Arnold Waukazo charged with murder, may not have known victim was transgender
How much did Arnold Waukazo know about his love interest, Krissy Bates?
Arnold Waukazo was charged today with killing transgender woman Krissy Bates by stabbing her multiple times in the torso and neck.
Waukazo allegedly demonstrated to Minneapolis cops exactly how he stabbed his victim. He now faces felony second-degree murder charges that could land him in prison for as long as 40 years.
A family friend talked to City Pages about why Waukazo may have snapped, suggesting that perhaps he didn't know she was transgender.
But people who knew Krissy well say it's unlikely that Waukazo would have been ignorant about his victim's gender.
Waukazo, a mechanic who worked for a few years stocking merchandise at Harbor Freight Tools in Minneapolis, was known to be a straight man. Although he had never married, he'd been in a relationship with one woman for close to 20 years. Together, the couple had two children. But the relationship ended, and she moved to Florida late last year.
In early January, Waukazo told a family friend he'd met someone new.
"He didn't tell me her name, but he said he had met a really cool woman, and he seemed excited--happier than I'd seen him in a long time," says Kurt Sowers, the stepfather of Waukazo's best friend.
Waukazo told Sowers he'd met this woman through Craigslist personals. She was the first woman that Waukazo had been interested in since his long-term relationship had ended.
On Jan. 4, Waukazo visited Bates at her apartment, at 1302 Linden Avenue. A neighbor dropped by, and Bates introduced Waukazo as her boyfriend. Bates poured brandy and the trio kicked back and chatted.
Two days later, Waukazo stopped at Haskell's Liquor Store, bought a bottle of E & J brandy, and headed for Bates's apartment.
After Waukazo arrived, the couple got into an argument, according to the police report. Waukazo became so angry that he put his hands around Bates's neck and strangled her, hanging on until she lost consciousness. Waukazo laid the body on the floor and watched as it began to convulse.
It was then that Waukazo decided to finish the job.
He grabbed a folding knife, popped open the four-inch blade, and stabbed Bates in the torso. Over and over--four times in the torso, and once on the left side of her neck.
As if that wasn't enough, Waukazo pummeled Bates's torso with his fists, fracturing several of her ribs.
Waukazo placed the bloody knife back on the hutch, picked up Bates's keys and her laptop, and fled town. He ended up back in his hometown of Blaine, returning to his kids and his job.
When Janice Polson, of Closplint, Kentucky, hadn't heard from her good friend Krissy Bates in several days, she started to worry. The women spoke to each other several times each day.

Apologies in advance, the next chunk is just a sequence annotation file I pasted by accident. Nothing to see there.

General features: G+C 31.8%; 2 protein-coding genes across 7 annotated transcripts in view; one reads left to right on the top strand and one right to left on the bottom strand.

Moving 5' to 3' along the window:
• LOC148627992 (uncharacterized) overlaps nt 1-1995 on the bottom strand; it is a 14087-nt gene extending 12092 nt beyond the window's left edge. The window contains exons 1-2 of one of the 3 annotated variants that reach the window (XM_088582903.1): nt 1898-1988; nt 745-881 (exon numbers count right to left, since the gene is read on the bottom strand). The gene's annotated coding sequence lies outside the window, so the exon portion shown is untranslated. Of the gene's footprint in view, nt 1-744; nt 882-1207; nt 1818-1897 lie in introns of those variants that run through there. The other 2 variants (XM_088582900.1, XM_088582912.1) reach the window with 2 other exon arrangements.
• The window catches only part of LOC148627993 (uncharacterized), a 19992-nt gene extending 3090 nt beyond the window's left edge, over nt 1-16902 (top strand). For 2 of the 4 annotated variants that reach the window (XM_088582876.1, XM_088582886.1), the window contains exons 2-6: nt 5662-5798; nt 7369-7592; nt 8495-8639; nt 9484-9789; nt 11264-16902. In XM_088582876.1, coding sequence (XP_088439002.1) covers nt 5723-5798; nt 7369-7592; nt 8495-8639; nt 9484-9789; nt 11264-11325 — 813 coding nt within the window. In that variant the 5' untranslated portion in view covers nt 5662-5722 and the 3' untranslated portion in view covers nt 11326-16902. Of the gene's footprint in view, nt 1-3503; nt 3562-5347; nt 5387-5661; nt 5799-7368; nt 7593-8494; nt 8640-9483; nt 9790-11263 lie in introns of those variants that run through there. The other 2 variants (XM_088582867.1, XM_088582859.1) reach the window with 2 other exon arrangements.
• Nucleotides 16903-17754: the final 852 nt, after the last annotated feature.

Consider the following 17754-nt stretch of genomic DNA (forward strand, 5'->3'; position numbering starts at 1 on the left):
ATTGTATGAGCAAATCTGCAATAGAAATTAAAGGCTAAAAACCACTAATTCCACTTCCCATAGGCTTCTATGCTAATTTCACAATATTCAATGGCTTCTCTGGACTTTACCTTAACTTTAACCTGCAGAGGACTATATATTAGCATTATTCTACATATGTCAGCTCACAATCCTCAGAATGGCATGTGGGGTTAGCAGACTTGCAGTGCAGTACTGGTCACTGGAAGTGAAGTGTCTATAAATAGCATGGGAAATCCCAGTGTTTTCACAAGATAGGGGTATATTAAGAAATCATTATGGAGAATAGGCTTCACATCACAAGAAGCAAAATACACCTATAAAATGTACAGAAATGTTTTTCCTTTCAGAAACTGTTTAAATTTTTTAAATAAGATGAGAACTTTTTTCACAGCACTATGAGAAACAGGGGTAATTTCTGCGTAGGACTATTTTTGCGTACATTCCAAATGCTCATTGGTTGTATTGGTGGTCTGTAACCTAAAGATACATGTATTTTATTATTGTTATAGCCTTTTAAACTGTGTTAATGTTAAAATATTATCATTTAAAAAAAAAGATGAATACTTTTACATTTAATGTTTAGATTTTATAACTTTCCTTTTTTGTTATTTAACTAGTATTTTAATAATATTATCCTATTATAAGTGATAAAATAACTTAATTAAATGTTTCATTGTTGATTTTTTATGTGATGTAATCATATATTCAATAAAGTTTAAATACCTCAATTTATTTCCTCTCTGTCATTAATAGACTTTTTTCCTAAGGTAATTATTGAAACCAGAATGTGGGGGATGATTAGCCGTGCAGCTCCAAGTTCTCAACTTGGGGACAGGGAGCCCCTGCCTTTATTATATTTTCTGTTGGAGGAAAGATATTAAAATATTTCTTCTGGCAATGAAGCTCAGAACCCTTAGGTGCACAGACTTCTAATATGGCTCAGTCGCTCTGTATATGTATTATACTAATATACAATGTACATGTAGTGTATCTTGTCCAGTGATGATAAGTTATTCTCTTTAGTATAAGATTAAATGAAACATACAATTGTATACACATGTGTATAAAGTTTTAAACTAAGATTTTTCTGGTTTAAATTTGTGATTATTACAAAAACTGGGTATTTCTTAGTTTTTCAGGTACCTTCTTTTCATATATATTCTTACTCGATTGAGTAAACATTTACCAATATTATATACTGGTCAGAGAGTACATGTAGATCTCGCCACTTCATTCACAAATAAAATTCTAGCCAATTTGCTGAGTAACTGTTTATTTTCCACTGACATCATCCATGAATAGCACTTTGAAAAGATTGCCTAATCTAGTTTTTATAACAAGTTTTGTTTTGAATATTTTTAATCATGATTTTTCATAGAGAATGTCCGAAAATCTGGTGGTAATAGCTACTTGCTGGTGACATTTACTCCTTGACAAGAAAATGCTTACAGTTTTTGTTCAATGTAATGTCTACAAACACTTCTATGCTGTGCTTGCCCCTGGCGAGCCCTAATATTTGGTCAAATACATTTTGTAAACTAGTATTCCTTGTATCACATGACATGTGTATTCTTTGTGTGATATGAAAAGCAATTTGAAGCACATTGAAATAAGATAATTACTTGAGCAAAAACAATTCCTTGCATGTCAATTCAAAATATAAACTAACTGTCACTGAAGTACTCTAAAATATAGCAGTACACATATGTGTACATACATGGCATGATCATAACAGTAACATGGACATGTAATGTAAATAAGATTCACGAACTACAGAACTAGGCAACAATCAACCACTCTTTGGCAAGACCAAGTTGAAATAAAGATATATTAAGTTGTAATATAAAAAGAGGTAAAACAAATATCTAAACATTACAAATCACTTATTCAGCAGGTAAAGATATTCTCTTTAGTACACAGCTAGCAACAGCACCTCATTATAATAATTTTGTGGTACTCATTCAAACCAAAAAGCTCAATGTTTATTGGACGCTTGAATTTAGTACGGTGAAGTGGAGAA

Polson called one of Bates's neighbors and asked her to check on her friend. The neighbor called the building caretaker, who opened Bates's door. Inside, she found the blood-soaked body.
It was January 11, and it had been five days since Bates was killed.
Neighbors told cops that Bates had been dating someone named "Arnie." Crime scene investigators discovered the knife, the partially drunk bottle of brandy, and the receipt from Haskell's where he bought it.
The investigators reviewed the surveillance video of Waukazo buying a bottle of brandy. On Jan. 19, the police drove to Blaine to pay Waukazo a visit. When they questioned him, he admitted he had strangled Bates, and that when he saw her body move, he decided to "dispatch" her, according to the police report.
The cops asked what he meant, and Waukazo explained that he had stabbed Bates multiple times. At the police station, Waukazo even re-enacted exactly how he'd stabbed his victim.
Members of Waukazo's family say they doubt Waukazo would kill someone for being transgender. One young acquaintance came out as trans to Waukazo and found him very accepting.
"I know he was very into women," Sowers says. "I think this all happened with no forethought or no planning. I think he was shocked and mortified, probably."
Sowers said that Waukazo was diabetic and didn't typically drink. In the past year, he'd lost 60 to 70 pounds. But with the holidays, Sowers says, perhaps alcohol was involved.
"I truly do not believe that he knew she was a transvestite."
But the clerks at CVS knew that Krissy was transgender just by looking at her. A close friend of Krissy's, Scottie Thornton, says Waukazo knew exactly who Krissy was. The couple had spent plenty of time together, and their relationship had been intimate.
- Krissy Bates murder: Victim had black eye week before killing
- Krissy Bates murder: Last voicemail message of transgender victim
- Bates's photo: murder victim was working as a prostitute
- Bates's cause of death: complex homicidal violence
- Krissy Bates, transgender homicide victim, found stabbed downtown
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